Once again, I’m grateful to Karen for suggesting a website worth looking at and which, when I got there, lead me on to today’s topic.
To many, the Internet is seen primarily as a medium for young men with pimples to gaze their fill at women with an acute clothing shortage. That does go on to be sure, but I’m continually surprised at how much else is going on going on in the online world.
Not everyone slaving devotedly over their hot computer is checking for the latest updates on Sabrina’s Naughty Cabaret. The range of things they are doing is incredibly varied and one of the ones that is apparently very popular, is history.
In the past, far more books were written than ever got published and you had to be very determined, or lucky, to get yourself into print. Self-publishing was a pricey option and my guess is that many valuable reminiscences were lost over the years because people didn’t write them down or, if they did, the manuscripts were junked.
The web, with its unlimited storage capacity, has revolutionised the history business because it has made it possible for just about anyone to get online and publish information about the history of their district or their memories of events they were involved in.
The site mentioned by Karen is the History Channel’s Photos for the Future and can be found at thehistorychannel.co.za [The site seems to have been deleted. 15 Jan 2011. Ed.] It is a growing archive of photographs, submitted by site members together with captions saying what is going on the picture, which the History Channel hopes will be a valuable resource for future historians.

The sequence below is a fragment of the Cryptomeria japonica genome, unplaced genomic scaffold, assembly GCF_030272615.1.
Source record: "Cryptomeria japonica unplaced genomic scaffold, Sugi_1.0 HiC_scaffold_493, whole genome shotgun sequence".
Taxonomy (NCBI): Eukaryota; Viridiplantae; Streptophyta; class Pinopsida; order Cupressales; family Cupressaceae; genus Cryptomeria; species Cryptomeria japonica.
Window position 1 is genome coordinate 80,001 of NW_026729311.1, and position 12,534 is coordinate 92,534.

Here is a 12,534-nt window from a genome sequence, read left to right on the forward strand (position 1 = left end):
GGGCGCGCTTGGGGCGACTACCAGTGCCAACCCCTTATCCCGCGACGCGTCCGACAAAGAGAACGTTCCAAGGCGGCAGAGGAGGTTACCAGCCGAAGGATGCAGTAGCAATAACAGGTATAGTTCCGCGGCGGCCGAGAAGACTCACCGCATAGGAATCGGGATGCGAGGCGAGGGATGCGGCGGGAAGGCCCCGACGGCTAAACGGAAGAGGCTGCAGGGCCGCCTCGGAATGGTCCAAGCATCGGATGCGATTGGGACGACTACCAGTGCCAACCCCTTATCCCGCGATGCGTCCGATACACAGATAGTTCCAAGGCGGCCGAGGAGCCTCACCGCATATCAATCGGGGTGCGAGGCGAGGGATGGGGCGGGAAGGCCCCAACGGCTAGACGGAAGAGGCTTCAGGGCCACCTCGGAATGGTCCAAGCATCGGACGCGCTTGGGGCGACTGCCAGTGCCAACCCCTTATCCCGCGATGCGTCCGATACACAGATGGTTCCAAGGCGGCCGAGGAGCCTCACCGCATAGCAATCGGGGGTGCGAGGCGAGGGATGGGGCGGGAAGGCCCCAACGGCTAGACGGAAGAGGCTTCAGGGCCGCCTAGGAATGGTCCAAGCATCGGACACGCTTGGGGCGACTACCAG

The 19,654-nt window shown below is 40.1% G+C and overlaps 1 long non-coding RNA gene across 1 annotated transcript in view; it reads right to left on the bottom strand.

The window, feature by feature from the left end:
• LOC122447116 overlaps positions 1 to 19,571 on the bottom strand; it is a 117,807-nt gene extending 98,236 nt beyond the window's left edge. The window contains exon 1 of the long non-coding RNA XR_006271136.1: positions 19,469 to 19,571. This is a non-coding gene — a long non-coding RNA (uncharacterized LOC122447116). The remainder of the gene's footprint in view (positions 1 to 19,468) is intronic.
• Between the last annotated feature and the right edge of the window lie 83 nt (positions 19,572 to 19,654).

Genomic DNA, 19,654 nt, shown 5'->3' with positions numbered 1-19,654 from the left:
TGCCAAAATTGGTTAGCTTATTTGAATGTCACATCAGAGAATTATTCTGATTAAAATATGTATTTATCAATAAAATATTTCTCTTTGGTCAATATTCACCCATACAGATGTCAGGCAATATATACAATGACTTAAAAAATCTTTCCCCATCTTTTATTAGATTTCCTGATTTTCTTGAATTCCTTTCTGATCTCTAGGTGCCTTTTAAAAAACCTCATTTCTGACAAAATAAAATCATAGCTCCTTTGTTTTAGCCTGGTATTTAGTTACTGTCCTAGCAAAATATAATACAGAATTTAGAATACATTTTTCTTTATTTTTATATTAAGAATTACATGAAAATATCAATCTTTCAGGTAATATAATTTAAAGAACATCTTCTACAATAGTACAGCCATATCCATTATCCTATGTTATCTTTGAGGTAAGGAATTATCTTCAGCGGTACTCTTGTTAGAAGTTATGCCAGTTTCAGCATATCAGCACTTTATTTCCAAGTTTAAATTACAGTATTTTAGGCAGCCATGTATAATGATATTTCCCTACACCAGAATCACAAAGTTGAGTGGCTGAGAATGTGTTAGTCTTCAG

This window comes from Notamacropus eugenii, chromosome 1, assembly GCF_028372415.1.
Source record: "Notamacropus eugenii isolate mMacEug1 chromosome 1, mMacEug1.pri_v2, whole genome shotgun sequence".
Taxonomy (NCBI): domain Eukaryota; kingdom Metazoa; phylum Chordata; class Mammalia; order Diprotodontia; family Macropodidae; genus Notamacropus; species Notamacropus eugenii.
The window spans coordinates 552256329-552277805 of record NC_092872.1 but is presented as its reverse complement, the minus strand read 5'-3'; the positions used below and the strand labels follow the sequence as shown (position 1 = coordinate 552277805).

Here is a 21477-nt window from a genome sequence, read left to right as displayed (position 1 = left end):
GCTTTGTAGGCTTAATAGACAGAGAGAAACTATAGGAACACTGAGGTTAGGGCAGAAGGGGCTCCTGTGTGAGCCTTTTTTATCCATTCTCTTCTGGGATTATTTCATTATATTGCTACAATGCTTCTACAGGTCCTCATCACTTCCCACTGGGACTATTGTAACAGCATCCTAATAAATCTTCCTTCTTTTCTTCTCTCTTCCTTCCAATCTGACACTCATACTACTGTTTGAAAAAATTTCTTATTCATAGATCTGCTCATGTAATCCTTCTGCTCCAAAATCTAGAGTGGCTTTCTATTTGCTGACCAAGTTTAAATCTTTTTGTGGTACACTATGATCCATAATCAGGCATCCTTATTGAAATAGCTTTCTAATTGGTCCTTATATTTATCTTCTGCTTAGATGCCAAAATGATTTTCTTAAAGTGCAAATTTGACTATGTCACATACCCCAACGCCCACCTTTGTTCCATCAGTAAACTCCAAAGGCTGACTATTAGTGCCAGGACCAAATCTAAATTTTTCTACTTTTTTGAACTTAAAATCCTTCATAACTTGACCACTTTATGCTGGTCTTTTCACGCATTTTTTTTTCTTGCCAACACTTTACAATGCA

The site is comparatively small at present but there is much of interest to look at, with a goodly number of older pictures and, because they are photos for the future, a sprinkling of current ones. Anyone can join in the fun and, after registering, you can upload your own pictures and captions.
There are many other history sites to be found including the BBC history site at bbc.com/history, which has a huge selection of articles including a vast archive of memoirs contributed by people who experienced WWII firsthand.
A site with a good bit of South African history can be found at sahistory.org.za. I think that it’s bit sketchy in parts but I’m sure it would be a good place to start, especially when it comes to events during the struggle.
Lastly, I think I can mention my own effort at preserving the history of the Durban. More than three years ago, I established a website at www.fad.co.za and since then it has grown into a bit of a monster, with dozens of articles and hundreds of pictures contributed by myself and visitors to the site.
For the first time, in January 2007, there were more than 10000 visitors to the site, proving that an interest in Durban’s history is still alive and well among residents, expatriates and people who have visited here over the years. Visitors have sent in hordes of information and pictures including the latest, a picture of the Cuban Hat and Nest restaurants on the beach; do you remember them?